2010-11 Catalog

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Offering Description

Data and Information: Computation and Language

Fall quarter

Faculty: Sheryl Shulman computer science, Jeffrey Gordon computer science, Neal Nelson computer science, mathematics

Fields of Study: communications, computer science, language studies, mathematics and philosophy

Fall: CRN (Credit) Level 10038 (16) Fr; 10040 (16) So - Sr  

Credits: 16(F)

Class Standing: Freshmen - Senior; 50% of the seats are reserved for freshmenFreshmen - Senior

Offered During: Day


Have you ever wondered how web searches work? It is often claimed that one can successfully search for web sites, maps, blogs, images...just by entering a few "key words". How do they do it? More generally, how can computers be programmed to interpret texts and data?

This program will bring together faculty and students with interest and expertise in language and computer science with the goal of exploring these questions: When we (or Google's computers) read a text, how do we (or they) understand what the text means? We humans bring to our reading of the text three critical things: 1) knowledge of the language in which the text is written—its grammar and the meanings of the words, and how words are put together into sentences and paragraphs, 2) our understanding of how the world works and how humans communicate, and 3) our natural human intelligence. Even with these abilities, however, we often misinterpret text (or data) or are faced with too much information. The help a computer gives us, however, is sometimes different from how we naturally think about the words, images, maps or other information that we encounter.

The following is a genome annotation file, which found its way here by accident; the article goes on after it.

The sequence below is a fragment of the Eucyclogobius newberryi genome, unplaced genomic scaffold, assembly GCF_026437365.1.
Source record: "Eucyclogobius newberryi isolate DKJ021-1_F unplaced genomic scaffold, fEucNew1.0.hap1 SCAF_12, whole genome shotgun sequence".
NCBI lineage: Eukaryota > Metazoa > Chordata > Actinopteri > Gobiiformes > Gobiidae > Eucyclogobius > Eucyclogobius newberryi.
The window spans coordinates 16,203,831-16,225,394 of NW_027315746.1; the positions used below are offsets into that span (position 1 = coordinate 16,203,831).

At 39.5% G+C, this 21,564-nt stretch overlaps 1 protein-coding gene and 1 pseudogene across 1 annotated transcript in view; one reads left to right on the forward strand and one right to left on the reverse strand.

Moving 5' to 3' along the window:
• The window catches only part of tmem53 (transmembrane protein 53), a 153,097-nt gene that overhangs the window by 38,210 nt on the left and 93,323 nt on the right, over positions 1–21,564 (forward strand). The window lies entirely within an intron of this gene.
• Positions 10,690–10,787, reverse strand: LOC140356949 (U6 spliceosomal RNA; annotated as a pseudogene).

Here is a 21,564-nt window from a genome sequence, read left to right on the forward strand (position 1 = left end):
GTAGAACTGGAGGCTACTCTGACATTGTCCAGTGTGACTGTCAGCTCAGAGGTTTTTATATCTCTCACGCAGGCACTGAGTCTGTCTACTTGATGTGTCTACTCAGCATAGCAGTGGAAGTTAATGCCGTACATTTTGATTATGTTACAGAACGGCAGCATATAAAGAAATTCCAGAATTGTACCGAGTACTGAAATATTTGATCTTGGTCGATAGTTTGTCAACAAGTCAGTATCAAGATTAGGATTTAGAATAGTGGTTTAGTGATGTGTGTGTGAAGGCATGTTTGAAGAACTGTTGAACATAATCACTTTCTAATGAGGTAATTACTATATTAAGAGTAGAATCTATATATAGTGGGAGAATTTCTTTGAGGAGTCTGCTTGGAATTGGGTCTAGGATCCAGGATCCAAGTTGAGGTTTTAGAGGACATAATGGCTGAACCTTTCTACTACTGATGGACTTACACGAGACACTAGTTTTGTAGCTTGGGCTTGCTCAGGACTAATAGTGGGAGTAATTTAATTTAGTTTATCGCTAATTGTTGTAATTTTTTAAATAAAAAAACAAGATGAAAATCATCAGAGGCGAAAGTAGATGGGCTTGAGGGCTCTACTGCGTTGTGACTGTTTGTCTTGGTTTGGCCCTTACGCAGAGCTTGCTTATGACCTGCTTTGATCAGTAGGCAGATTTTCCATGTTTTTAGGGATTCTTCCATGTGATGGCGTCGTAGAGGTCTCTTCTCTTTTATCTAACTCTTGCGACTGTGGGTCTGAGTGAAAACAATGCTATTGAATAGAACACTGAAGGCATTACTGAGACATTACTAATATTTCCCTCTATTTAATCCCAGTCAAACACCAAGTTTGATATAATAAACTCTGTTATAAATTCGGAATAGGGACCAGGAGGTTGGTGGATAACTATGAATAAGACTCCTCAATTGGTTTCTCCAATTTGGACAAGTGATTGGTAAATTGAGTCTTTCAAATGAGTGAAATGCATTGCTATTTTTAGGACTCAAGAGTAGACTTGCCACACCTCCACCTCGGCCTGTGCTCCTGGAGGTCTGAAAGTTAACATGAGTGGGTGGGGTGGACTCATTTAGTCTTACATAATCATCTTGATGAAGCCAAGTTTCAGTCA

In this program we will explore how to use computing to understand language. Although the task is complex, an understanding of the abstract structure, logic and organization of language will guide us to successful computational processing of the more complex human languages.

In logic, our work will include looking at the structure of words, sentences, and texts (syntax) as well as their meanings (semantics and reasoning). We will examine the underlying grammatical structure of language and its close connection to computing and computer programming. In addition, we will learn to program in Python and study how computers are used to "understand" texts and data. Lectures, seminar and case studies will examine how to make data from text and text or meaning from data.

Maximum Enrollment: 50

Preparatory for studies or careers in: computer science, formal language study, mathematics, library science, information science and web development.

Campus Location: Olympia

Online Learning: Hybrid Online Learning < 25% Delivered Online

Books: www.tescbookstore.com

Program Revisions

Date Revision
September 22nd, 2010 Jeff Gordon has joined the teaching team.
May 11th, 2010 Program description and staffing updated